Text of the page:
A good many of us take things for granted sometimes, not realizing good intentions and tireless efforts that go into making many things in modern life possible.
If you’ve been injured on-the-job in Colorado, hopefully you were able to recover quickly and return to your job with no problems – you received the care and benefits you needed. In essence, the workers’ compensation system worked for you.
Even if you had some hurdles to cross, much of it was made short work of by a good Colorado on-the-job injury attorney. You ultimately won out and were able to move on with your life.
But what did workers do before the inception of Colorado Workers’ Compensation laws?
Early cases in the U.S. concerning employer liability for on-the-job injuries (1840’s) were scarce and rarely resulted in an employer having to compensate an employee for those injuries. The basic judicial philosophy was that an employee “…should be grateful for the opportunity for gainful employment” according to R. Epstein in the University of Georgia Law Review.
Workers’ compensation laws didn’t begin in the U.S. – Germany is credited with creating the first system to compensate injured workers in 1884. In 1897, England adopted a comprehensive formula for “personal injury by accident arising out of and in the course of employment.” Many other nations across Europe adopted some form of workers’ compensation between 1884 and 1903.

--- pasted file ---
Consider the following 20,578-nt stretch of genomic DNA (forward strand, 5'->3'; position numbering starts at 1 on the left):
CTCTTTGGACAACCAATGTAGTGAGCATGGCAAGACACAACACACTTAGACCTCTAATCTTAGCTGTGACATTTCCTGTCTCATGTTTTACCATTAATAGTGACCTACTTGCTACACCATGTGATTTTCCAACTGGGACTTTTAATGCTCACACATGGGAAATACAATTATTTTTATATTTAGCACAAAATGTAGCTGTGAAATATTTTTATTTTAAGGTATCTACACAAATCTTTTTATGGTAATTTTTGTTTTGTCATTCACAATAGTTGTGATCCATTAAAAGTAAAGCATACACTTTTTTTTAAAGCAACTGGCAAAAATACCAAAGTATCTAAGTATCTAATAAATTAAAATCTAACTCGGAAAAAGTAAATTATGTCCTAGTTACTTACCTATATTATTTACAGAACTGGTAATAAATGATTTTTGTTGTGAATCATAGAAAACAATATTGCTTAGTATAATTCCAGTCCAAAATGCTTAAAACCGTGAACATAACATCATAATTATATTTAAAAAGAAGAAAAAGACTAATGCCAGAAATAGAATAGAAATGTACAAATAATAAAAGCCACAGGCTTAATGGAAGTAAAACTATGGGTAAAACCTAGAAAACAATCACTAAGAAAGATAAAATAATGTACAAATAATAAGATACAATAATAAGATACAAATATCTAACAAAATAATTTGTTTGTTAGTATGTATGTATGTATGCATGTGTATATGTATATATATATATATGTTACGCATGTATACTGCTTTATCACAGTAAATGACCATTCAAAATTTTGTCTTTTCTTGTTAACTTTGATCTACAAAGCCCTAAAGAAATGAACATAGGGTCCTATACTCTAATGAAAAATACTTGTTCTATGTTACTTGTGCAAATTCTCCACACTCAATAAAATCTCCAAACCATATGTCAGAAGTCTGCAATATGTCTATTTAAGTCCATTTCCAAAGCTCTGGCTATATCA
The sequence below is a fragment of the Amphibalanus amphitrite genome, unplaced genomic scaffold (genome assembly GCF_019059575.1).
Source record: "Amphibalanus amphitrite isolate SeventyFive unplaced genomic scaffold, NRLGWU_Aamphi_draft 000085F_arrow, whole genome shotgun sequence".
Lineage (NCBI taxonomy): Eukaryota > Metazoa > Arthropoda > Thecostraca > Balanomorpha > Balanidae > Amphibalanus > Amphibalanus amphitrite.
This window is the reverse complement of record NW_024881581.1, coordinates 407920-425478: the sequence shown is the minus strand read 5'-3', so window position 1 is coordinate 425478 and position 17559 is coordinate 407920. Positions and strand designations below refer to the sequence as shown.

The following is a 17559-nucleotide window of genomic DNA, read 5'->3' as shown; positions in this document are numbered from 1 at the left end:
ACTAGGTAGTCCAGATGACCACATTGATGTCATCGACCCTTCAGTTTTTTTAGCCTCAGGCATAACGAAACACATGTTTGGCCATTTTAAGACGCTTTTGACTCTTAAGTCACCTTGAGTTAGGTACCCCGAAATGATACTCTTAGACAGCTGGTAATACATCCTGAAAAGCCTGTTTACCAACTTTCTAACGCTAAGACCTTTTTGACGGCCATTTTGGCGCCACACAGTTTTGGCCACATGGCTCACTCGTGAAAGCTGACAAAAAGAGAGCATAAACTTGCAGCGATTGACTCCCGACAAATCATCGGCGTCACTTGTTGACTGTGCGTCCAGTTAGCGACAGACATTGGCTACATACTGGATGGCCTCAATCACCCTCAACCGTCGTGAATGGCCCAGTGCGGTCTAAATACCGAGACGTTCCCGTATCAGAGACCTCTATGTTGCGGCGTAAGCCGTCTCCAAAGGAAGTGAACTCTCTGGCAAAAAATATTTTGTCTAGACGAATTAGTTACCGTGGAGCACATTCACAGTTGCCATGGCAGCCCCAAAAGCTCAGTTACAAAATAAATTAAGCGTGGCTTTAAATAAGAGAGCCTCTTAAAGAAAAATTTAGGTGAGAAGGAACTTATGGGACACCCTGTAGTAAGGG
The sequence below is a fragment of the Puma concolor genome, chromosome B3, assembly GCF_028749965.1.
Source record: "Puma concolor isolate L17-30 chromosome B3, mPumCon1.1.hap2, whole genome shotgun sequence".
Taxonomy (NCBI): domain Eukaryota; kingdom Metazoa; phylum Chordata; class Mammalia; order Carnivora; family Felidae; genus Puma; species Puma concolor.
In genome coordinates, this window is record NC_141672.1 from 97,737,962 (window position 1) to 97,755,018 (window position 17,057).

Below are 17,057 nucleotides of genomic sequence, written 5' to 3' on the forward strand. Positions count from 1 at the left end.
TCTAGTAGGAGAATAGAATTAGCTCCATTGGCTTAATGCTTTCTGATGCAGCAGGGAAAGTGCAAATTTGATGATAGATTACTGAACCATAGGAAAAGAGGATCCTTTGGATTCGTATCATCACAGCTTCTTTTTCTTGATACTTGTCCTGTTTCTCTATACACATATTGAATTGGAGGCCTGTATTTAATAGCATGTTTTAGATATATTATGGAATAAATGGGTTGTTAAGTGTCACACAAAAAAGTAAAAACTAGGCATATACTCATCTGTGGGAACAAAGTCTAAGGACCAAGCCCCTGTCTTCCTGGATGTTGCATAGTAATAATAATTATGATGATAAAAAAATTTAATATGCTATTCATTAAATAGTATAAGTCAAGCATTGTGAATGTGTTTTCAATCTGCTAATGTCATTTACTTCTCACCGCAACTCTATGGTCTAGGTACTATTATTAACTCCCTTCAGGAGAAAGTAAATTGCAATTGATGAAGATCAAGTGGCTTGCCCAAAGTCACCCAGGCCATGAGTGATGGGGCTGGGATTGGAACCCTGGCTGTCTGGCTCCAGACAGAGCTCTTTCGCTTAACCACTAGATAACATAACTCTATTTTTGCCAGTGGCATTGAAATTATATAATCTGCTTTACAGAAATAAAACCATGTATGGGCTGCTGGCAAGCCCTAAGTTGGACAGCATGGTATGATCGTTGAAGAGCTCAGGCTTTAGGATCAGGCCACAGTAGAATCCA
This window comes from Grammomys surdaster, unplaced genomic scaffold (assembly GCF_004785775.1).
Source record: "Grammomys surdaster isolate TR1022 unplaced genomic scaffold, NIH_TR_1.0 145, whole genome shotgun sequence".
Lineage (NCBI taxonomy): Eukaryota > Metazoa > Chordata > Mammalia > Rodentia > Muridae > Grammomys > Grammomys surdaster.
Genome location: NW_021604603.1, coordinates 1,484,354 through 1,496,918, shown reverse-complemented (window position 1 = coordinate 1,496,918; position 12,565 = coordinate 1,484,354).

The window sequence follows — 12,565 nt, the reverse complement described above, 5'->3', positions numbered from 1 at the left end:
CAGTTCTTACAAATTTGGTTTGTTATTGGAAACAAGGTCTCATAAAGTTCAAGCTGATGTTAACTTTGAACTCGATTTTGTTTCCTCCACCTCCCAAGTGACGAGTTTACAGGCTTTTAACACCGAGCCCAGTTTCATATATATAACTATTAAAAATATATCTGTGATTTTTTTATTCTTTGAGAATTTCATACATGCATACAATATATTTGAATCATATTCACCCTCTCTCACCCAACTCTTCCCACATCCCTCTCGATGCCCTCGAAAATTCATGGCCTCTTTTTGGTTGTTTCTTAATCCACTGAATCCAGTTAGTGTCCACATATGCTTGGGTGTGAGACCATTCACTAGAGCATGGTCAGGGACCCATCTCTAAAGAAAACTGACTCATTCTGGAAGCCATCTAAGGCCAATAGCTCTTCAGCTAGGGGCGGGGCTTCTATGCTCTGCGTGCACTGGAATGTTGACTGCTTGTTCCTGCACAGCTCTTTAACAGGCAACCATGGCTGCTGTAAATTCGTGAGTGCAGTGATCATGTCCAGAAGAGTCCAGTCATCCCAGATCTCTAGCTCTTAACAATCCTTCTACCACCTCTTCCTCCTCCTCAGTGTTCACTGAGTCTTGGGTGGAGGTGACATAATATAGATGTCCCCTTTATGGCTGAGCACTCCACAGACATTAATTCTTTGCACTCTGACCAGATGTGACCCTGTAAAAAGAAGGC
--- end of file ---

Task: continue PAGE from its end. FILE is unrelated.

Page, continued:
At the turn of the 20th century, the U.S. was the only industrialized nation without a system to compensate injured workers but by 1911, 11 states had enacted such laws.
These laws marked what Colorado scholar J. Clayman dubbed “the first great venture into social security by the people of America.”
Employees were given assurances they would receive disability payments for lost wages and immediate medical treatment paid by their employers but disability payments were to be limited to a percentage of the employee’s wages to encourage a quick return to work.
In exchange for limited workers’ compensation benefits, employers relinquished common law defenses like contributory negligence, assumption of risk and common employment. Early cases in the U.S. concerning employer liability for on-the-job injuries (1840’s) rarely resulted in an employee being compensated for those injuries.
Don’t ever feel your employer isn’t responsible for workplace accidents…if you’ve been injured on-the-job in Colorado and are having difficulty obtaining your benefits, contact an experienced workers’ compensation attorney near Denver who doesn’t take the laws for granted and tirelessly works to obtain the benefits you’re entitled to.